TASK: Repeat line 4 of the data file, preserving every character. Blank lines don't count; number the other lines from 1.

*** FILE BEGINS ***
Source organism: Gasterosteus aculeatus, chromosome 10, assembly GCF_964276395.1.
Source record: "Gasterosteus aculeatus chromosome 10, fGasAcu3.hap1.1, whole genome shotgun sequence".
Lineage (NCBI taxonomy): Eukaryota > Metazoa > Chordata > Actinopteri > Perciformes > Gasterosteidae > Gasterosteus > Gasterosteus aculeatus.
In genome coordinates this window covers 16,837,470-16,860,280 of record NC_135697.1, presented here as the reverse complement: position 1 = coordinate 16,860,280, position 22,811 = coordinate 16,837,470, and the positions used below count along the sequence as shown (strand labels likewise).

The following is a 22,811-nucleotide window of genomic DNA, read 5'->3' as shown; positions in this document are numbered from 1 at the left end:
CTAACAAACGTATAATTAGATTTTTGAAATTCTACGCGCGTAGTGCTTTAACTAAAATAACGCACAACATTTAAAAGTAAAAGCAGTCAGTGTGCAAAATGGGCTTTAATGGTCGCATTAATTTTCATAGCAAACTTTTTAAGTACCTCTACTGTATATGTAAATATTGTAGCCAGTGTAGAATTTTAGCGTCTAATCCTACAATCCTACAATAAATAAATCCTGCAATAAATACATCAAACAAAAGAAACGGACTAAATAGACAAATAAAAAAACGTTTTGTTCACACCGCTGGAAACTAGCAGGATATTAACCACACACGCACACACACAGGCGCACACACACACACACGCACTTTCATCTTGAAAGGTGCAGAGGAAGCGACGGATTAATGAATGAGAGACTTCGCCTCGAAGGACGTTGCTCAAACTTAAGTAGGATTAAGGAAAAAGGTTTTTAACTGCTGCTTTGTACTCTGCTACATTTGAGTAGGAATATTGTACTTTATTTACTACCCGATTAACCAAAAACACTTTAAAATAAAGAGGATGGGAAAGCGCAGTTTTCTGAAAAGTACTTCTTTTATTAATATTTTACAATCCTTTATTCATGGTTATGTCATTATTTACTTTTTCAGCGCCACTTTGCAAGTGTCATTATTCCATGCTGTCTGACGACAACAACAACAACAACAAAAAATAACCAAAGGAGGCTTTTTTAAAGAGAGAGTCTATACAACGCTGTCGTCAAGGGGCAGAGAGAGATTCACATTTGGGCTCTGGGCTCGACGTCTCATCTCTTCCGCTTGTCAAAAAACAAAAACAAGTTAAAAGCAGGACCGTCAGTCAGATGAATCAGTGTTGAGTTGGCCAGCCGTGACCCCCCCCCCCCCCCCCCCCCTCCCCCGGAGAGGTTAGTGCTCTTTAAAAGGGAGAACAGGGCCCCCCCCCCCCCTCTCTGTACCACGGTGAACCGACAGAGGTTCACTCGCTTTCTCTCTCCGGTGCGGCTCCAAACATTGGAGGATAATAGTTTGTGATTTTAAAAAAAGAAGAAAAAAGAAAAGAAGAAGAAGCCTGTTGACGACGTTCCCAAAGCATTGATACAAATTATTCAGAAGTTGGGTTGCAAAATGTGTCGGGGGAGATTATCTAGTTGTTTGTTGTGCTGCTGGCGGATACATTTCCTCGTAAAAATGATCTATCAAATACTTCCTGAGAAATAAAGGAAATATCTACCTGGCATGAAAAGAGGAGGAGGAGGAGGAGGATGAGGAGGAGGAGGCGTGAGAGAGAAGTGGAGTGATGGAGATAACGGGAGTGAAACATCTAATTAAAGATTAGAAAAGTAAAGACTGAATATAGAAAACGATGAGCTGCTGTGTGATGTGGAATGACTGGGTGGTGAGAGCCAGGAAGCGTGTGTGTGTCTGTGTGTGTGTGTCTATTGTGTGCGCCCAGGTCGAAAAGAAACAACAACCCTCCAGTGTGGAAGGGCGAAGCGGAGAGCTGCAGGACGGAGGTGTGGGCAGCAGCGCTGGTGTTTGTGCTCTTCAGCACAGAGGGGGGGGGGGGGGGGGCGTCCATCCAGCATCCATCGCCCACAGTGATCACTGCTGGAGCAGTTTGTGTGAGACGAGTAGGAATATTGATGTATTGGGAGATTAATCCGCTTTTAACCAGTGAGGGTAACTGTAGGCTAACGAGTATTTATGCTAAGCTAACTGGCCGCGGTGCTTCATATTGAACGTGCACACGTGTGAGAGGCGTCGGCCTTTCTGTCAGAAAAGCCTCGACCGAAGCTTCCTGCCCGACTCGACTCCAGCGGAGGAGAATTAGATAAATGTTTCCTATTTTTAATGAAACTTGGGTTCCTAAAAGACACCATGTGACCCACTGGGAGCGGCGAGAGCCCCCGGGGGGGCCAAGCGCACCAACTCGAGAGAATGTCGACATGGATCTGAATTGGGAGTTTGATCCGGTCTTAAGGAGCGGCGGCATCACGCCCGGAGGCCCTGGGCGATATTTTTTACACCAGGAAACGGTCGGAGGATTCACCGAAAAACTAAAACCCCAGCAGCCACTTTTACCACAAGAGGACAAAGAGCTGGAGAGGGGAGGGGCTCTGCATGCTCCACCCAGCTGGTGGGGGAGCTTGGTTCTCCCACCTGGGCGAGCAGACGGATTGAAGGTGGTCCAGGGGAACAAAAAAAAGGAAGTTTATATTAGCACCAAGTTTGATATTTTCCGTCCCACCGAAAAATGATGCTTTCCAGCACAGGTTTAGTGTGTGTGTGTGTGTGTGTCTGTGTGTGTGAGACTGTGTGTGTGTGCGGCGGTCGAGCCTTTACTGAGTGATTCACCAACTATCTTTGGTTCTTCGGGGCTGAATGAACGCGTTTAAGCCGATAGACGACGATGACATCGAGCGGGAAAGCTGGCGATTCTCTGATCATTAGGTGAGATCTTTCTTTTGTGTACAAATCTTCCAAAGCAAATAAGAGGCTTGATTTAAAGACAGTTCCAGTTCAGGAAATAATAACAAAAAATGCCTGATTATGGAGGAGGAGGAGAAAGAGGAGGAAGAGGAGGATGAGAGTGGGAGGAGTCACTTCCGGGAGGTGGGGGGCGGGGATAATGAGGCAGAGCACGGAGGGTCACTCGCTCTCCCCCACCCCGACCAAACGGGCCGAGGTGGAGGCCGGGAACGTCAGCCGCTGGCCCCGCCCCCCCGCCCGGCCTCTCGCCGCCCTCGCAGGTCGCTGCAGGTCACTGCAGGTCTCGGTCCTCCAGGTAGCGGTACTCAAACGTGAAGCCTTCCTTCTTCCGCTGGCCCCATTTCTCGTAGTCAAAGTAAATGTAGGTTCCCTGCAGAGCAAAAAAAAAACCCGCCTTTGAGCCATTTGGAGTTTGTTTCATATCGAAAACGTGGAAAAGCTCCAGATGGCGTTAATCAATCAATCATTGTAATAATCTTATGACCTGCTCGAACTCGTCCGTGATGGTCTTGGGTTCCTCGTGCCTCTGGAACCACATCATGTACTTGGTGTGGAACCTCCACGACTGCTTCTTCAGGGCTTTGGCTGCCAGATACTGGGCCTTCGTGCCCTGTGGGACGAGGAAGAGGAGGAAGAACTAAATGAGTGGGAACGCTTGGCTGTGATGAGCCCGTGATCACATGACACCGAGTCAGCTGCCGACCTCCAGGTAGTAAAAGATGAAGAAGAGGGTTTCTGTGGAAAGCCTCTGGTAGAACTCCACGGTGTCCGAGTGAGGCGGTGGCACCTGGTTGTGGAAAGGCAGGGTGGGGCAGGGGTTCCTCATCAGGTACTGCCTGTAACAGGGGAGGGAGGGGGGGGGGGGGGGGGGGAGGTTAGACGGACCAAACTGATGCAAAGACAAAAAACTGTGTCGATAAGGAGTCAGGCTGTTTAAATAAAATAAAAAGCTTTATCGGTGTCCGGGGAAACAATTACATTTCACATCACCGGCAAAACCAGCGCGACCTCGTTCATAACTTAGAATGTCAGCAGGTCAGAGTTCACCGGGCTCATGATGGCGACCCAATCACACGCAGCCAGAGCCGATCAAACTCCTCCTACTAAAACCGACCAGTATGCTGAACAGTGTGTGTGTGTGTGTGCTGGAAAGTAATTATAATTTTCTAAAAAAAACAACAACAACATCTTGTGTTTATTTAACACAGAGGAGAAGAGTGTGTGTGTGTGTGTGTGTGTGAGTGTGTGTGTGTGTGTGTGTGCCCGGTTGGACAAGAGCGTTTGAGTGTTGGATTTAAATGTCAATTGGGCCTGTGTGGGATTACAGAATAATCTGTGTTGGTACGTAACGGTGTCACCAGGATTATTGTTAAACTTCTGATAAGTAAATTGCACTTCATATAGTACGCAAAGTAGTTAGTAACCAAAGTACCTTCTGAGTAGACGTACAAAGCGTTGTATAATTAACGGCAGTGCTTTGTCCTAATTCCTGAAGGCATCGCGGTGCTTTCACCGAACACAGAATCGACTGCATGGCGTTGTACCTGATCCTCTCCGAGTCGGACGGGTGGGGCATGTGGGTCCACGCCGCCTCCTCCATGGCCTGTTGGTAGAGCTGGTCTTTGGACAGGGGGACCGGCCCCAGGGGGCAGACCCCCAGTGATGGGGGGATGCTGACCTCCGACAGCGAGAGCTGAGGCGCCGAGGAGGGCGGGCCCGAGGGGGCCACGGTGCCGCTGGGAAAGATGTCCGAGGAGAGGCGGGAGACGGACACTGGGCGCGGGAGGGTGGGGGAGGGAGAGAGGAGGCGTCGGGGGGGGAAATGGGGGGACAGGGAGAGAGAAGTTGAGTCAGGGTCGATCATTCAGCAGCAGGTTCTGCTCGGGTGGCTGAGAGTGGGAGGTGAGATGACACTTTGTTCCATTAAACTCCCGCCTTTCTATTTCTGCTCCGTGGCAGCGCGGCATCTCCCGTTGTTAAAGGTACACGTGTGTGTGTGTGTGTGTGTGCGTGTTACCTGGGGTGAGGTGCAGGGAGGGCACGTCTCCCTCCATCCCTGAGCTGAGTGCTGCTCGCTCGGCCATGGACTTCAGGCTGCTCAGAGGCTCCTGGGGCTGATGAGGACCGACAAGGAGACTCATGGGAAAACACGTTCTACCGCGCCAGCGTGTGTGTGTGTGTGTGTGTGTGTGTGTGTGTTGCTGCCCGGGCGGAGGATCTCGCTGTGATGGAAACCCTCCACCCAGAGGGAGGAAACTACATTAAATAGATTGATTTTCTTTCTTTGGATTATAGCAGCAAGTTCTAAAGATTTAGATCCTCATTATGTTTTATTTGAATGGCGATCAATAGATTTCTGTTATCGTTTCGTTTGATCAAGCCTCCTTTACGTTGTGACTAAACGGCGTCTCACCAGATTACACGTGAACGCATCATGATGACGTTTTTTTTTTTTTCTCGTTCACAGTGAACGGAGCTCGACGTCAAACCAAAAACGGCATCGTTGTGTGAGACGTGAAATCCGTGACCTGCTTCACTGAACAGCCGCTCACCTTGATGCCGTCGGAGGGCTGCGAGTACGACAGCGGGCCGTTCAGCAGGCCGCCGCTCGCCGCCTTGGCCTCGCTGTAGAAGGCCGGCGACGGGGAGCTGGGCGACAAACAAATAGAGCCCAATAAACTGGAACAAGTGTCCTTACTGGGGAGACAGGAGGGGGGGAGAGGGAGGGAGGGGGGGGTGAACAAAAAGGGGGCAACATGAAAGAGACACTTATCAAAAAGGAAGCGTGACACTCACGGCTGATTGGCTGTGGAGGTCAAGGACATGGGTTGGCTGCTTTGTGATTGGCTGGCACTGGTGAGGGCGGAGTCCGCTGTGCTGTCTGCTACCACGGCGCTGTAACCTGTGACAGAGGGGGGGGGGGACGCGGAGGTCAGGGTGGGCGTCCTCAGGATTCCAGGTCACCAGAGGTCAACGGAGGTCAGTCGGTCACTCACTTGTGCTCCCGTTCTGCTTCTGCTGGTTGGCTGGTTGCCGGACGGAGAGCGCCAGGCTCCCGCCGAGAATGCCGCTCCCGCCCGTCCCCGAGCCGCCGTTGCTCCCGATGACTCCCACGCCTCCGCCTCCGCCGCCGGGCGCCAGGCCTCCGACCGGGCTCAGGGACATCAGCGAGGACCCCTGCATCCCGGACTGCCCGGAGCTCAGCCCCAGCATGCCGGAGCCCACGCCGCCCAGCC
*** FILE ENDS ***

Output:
In genome coordinates this window covers 16,837,470-16,860,280 of record NC_135697.1, presented here as the reverse complement: position 1 = coordinate 16,860,280, position 22,811 = coordinate 16,837,470, and the positions used below count along the sequence as shown (strand labels likewise).